Non-Surgical Treatment for Ectopic Pregnancy - Can an Ectopic Pregnancy be moved to the uterus and saved?

Published: 12/14/2015

Ectopic Pregnancy / Tubal Pregnancy

An ectopic or tubal pregnancy occurs when the embryo is not able to get out of the fallopian tube and into the uterine cavity in a timely fashion. In a normal situation, fertilization occurs in the distal end of the tube and the early dividing embryo will spend 4 days or 96 hours in the fallopian tube; at which time, it will quickly travel through the proximal part of the tube and into the uterus. Once in the uterus, it will float free for the next two and a half days, then implant on day 6 1/2. Some woman can have slight bleeding or spotting at this time, known as implantation bleeding. Anything that interferes with the embryo's ability to move down the tube and into the uterus will cause the embryo to "get stuck" where it will either become non-viable or continue to grow in the tube until it causes the tube to rupture and puts the patient at risk of internal bleeding, hemorrhaging and shock secondary to significant blood loss.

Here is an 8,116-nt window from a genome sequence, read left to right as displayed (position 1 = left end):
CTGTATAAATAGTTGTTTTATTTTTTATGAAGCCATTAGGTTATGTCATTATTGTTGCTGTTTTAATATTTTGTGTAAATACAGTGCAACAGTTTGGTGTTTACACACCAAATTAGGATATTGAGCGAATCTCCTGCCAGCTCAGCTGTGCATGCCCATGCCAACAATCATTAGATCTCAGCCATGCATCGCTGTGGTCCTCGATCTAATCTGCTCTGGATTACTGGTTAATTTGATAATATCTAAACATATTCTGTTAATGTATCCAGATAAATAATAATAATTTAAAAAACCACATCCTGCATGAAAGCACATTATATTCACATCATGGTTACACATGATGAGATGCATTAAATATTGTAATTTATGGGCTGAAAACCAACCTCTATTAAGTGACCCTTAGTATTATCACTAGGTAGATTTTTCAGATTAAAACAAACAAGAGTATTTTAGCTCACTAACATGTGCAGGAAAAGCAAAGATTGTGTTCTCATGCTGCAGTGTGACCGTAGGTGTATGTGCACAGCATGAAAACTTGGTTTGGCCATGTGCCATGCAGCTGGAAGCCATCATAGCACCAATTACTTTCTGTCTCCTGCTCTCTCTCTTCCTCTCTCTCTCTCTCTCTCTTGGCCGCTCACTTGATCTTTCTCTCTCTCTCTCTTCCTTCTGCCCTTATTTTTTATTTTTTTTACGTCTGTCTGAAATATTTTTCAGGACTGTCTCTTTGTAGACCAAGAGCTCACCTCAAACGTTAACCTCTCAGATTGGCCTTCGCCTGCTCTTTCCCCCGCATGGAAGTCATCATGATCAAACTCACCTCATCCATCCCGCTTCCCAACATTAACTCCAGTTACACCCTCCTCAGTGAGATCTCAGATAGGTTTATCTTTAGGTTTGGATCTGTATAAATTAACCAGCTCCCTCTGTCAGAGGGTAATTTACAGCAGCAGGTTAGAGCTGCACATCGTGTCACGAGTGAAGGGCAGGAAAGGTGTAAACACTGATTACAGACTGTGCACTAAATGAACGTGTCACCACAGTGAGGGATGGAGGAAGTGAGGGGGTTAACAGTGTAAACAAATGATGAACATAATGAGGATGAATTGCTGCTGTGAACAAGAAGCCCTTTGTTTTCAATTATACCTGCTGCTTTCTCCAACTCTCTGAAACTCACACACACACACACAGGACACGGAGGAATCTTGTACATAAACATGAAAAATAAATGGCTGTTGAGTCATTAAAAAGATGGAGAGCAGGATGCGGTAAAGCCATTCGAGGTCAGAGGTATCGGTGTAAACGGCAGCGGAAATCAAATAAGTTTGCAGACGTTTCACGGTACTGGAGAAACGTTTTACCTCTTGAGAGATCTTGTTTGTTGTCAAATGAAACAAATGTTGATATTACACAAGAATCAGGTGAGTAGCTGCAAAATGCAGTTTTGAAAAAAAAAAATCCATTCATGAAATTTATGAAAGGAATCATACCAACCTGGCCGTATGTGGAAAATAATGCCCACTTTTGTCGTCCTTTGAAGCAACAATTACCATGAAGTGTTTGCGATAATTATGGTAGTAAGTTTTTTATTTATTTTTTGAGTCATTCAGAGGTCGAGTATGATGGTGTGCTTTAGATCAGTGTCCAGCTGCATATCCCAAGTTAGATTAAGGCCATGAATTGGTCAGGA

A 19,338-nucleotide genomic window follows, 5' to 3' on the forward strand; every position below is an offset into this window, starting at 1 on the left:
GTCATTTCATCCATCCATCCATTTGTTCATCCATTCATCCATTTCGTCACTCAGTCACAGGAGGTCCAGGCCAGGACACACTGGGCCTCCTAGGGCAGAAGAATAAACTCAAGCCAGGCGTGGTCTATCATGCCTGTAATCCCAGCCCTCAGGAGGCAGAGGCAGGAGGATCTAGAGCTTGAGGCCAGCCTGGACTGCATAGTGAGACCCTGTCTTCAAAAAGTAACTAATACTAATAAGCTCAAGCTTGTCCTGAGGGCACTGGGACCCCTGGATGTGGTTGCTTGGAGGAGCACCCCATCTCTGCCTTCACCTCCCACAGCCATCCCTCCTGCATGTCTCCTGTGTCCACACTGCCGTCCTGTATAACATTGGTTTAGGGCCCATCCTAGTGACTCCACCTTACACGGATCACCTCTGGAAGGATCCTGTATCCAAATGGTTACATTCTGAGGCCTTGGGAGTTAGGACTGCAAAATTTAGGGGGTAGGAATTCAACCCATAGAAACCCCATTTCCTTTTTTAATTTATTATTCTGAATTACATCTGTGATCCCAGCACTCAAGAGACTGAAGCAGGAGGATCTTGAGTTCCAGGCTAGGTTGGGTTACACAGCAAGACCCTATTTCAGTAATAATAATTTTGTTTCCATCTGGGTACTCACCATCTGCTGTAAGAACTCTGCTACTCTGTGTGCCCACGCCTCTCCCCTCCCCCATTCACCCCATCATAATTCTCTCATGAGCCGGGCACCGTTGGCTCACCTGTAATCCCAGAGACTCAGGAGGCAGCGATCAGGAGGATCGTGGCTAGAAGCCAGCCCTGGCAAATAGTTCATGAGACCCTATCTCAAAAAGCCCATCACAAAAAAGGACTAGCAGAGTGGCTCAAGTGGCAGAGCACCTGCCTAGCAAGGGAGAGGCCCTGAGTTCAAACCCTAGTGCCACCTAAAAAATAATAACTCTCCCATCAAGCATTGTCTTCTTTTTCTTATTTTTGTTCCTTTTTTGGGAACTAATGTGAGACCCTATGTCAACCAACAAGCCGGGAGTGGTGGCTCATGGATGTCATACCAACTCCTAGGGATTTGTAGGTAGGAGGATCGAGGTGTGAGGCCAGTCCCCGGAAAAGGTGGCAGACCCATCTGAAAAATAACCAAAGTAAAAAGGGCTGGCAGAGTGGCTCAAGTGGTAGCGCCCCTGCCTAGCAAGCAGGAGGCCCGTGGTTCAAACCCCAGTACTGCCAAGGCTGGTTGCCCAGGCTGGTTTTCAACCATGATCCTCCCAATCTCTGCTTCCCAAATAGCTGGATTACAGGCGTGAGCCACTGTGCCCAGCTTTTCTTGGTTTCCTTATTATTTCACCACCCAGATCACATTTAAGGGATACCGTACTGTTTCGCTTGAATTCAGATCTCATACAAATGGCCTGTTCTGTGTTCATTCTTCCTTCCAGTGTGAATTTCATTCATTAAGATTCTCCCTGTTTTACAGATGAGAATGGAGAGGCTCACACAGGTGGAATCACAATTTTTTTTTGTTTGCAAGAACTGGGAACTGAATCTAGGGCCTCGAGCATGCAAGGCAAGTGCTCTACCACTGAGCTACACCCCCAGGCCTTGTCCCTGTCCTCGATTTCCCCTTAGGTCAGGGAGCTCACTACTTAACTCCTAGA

Causes of Ectopic Pregnancy

Tubal pregnancies occur because of damage to the fallopian tubes, which can be due to a number known or unknown causes. The most common known reasons are: previous infection from pelvic inflammatory disease (PID), STDs like gonorrhea or chlamydia or IUD use, previous tubal surgery, conceiving after having a tubal ligation, conceiving after a reversal of sterilization, external constriction secondary to scarring from endometriosis, and even after an embryo transfer where the embryo can float into the fallopian tube and can not be brought back down into the uterus by the normal ciliary or hair-like movements of the tube.